Mark Fetting, Baltimore-based CEO at Legg Mason Global Asset Management, says the group is keen to acquire additional capabilities in alternative investments and boost the Asia capabilities of the various fund businesses operating within the Legg Mason structure.

Legg Mason, with $655 billion of assets under management, operates as a platform for a variety of specialist managers, including Western Asset in fixed income (the group's largest unit with $447 billion of AUM), ClearBridge in equities, Royce in small-cap equities and Legg Mason Capital, an equity value manager co-led by investor Bill Miller.

In addition it owns the Permal funds-of-hedge-funds business, one of the biggest in the world, with $23 billion of AUM; it now contributes around 16% of group revenues. Fetting says the group needs to add more capabilities in alternative investments, both to diversify its own book as well as to provide more diversification outlets to its clients.

He expects the alternatives industry to continue to consolidate, as many players struggle to grow in the post-financial crisis environment. “We’ve seen exits and combinations coming out of the crisis, and I expect that to continue,” Fetting says.

Legg Mason would be interested in either adding new teams to the Permal business or creating new groups within the group structure. It will look at the entire range of alternatives, including single hedge funds, private equity funds, funds of hedge funds, funds of PE funds, real estate, commodities and infrastructure.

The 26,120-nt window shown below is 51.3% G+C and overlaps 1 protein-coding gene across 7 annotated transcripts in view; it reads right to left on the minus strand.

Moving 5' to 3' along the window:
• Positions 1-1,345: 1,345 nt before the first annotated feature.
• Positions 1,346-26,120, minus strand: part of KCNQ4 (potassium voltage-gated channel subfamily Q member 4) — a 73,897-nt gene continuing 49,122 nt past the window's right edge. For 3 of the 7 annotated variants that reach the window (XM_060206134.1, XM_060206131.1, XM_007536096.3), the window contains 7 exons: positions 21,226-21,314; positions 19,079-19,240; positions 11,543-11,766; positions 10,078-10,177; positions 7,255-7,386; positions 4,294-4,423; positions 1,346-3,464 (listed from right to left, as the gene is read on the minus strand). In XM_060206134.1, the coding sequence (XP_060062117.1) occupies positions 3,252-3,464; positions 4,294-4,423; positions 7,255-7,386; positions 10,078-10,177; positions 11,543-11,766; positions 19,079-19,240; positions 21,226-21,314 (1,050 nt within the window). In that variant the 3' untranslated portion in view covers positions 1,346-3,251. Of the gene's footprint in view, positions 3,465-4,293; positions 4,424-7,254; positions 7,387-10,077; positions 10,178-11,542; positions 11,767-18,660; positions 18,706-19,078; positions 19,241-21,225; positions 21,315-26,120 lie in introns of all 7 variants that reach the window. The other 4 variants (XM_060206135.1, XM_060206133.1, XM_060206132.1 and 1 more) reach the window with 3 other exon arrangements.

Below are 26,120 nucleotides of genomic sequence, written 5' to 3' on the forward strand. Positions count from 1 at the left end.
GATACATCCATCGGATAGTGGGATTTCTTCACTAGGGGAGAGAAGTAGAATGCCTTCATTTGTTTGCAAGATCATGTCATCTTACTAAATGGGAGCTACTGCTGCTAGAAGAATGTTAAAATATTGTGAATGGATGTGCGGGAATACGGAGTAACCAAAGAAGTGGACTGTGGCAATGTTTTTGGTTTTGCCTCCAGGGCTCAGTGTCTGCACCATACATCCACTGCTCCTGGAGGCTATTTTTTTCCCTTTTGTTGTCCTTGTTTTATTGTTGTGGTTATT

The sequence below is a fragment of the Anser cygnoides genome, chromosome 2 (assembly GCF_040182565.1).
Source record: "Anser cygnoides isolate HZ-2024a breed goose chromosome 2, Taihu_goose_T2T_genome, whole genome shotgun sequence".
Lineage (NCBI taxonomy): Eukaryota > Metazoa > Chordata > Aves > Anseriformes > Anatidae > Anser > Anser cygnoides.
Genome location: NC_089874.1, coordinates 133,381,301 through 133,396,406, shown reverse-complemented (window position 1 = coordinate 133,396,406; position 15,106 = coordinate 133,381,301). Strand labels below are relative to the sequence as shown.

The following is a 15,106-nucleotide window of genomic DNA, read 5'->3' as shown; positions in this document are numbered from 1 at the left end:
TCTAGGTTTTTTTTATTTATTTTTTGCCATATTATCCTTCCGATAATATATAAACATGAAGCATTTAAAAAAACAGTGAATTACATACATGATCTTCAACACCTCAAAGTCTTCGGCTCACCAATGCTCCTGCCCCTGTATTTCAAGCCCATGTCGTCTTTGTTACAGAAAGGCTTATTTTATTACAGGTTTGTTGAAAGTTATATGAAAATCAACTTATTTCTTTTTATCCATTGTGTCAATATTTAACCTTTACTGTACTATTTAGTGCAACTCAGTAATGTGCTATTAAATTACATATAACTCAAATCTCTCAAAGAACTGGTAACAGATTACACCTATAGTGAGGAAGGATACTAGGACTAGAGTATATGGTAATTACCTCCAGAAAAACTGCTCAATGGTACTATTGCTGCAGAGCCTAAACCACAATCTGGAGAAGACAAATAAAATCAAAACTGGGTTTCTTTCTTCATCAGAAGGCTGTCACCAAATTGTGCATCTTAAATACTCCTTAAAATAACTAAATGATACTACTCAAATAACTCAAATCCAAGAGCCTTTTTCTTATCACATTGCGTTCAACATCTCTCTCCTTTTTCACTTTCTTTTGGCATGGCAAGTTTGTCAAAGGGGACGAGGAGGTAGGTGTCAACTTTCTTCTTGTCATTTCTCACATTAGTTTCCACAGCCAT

In the meantime, Legg Mason has been prepared to help existing businesses launch new products in the alternatives space. For example, it contributed up to $20 million of seeding to a Permal China fund, which now has $200 million of AUM.

No deals are imminent. Fetting says the group is focused on streamlining the administrative and operations at the central level. As part of a general, post-crisis re-evaluation of the firm, Legg Mason has been shifting more of its operations to the company level, rather than keeping them at a parent one. This runs the gamut from procurement to fund administration, wherever the group has found its corporate centre isn’t adding value.

That streamlining process is meant to finish by the end of 2011, with a formal deadline of the end of its fiscal year in March 2012. At that point, corporate management will turn its focus to acquisitions and helping affiliated businesses to grow.

Asia remains another focus, says Fetting. Today the group’s various Asia-Pacific businesses contribute just under 15% of AUM. Fetting expects AUM and revenues from the region to grow faster than other parts of the world, and for that 15% mark to rise, although he declined to comment on specific targets.

One prospect is a representative office in Beijing. More generally, different arms of the group are expected to boost headcount in Asia, in line with the region’s own maturing capital markets. Legg Mason employs about 3,200 people worldwide, of whom only around 200 are based in Japan and 80 in Asia ex-Japan.